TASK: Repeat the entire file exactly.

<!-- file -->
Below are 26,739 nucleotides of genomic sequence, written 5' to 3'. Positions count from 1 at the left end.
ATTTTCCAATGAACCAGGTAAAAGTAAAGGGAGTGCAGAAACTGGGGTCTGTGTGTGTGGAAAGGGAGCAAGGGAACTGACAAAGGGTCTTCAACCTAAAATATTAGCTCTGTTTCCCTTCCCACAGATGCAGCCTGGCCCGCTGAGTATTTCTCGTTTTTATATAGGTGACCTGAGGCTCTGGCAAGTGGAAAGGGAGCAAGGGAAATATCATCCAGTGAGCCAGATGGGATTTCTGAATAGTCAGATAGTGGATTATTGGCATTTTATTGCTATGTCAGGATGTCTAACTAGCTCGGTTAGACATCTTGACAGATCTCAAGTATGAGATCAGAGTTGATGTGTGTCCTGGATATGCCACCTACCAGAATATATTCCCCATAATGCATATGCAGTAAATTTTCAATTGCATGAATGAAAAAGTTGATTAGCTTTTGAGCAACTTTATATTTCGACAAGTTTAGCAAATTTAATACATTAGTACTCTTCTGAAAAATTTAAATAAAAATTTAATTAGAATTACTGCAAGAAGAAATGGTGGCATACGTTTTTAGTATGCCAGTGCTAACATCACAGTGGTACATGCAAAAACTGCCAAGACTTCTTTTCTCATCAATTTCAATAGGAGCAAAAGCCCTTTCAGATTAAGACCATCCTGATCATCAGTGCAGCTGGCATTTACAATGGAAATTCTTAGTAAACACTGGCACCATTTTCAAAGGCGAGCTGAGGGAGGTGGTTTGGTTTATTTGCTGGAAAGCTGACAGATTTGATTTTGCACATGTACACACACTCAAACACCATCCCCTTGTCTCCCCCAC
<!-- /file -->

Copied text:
Below are 26,739 nucleotides of genomic sequence, written 5' to 3'. Positions count from 1 at the left end.
ATTTTCCAATGAACCAGGTAAAAGTAAAGGGAGTGCAGAAACTGGGGTCTGTGTGTGTGGAAAGGGAGCAAGGGAACTGACAAAGGGTCTTCAACCTAAAATATTAGCTCTGTTTCCCTTCCCACAGATGCAGCCTGGCCCGCTGAGTATTTCTCGTTTTTATATAGGTGACCTGAGGCTCTGGCAAGTGGAAAGGGAGCAAGGGAAATATCATCCAGTGAGCCAGATGGGATTTCTGAATAGTCAGATAGTGGATTATTGGCATTTTATTGCTATGTCAGGATGTCTAACTAGCTCGGTTAGACATCTTGACAGATCTCAAGTATGAGATCAGAGTTGATGTGTGTCCTGGATATGCCACCTACCAGAATATATTCCCCATAATGCATATGCAGTAAATTTTCAATTGCATGAATGAAAAAGTTGATTAGCTTTTGAGCAACTTTATATTTCGACAAGTTTAGCAAATTTAATACATTAGTACTCTTCTGAAAAATTTAAATAAAAATTTAATTAGAATTACTGCAAGAAGAAATGGTGGCATACGTTTTTAGTATGCCAGTGCTAACATCACAGTGGTACATGCAAAAACTGCCAAGACTTCTTTTCTCATCAATTTCAATAGGAGCAAAAGCCCTTTCAGATTAAGACCATCCTGATCATCAGTGCAGCTGGCATTTACAATGGAAATTCTTAGTAAACACTGGCACCATTTTCAAAGGCGAGCTGAGGGAGGTGGTTTGGTTTATTTGCTGGAAAGCTGACAGATTTGATTTTGCACATGTACACACACTCAAACACCATCCCCTTGTCTCCCCCAC